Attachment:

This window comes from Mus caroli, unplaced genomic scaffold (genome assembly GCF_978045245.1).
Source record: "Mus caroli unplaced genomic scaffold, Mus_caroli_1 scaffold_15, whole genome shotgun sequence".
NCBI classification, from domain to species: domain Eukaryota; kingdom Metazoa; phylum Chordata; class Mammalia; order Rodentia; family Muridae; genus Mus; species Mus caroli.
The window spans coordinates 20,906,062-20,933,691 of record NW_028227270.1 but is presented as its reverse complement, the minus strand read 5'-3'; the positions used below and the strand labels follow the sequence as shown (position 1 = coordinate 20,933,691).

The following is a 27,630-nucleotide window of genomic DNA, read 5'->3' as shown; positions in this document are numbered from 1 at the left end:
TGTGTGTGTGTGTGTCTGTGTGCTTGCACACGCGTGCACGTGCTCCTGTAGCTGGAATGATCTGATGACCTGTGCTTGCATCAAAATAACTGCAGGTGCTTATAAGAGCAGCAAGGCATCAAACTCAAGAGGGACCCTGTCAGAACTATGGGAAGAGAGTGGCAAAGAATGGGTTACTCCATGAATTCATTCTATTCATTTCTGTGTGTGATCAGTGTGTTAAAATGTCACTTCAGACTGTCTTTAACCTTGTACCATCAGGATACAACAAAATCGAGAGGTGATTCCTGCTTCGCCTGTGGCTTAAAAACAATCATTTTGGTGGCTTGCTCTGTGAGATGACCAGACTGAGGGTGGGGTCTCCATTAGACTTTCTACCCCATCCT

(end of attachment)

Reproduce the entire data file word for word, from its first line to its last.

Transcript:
This window comes from Mus caroli, unplaced genomic scaffold (genome assembly GCF_978045245.1).
Source record: "Mus caroli unplaced genomic scaffold, Mus_caroli_1 scaffold_15, whole genome shotgun sequence".
NCBI classification, from domain to species: domain Eukaryota; kingdom Metazoa; phylum Chordata; class Mammalia; order Rodentia; family Muridae; genus Mus; species Mus caroli.
The window spans coordinates 20,906,062-20,933,691 of record NW_028227270.1 but is presented as its reverse complement, the minus strand read 5'-3'; the positions used below and the strand labels follow the sequence as shown (position 1 = coordinate 20,933,691).

The following is a 27,630-nucleotide window of genomic DNA, read 5'->3' as shown; positions in this document are numbered from 1 at the left end:
TGTGTGTGTGTGTGTCTGTGTGCTTGCACACGCGTGCACGTGCTCCTGTAGCTGGAATGATCTGATGACCTGTGCTTGCATCAAAATAACTGCAGGTGCTTATAAGAGCAGCAAGGCATCAAACTCAAGAGGGACCCTGTCAGAACTATGGGAAGAGAGTGGCAAAGAATGGGTTACTCCATGAATTCATTCTATTCATTTCTGTGTGTGATCAGTGTGTTAAAATGTCACTTCAGACTGTCTTTAACCTTGTACCATCAGGATACAACAAAATCGAGAGGTGATTCCTGCTTCGCCTGTGGCTTAAAAACAATCATTTTGGTGGCTTGCTCTGTGAGATGACCAGACTGAGGGTGGGGTCTCCATTAGACTTTCTACCCCATCCT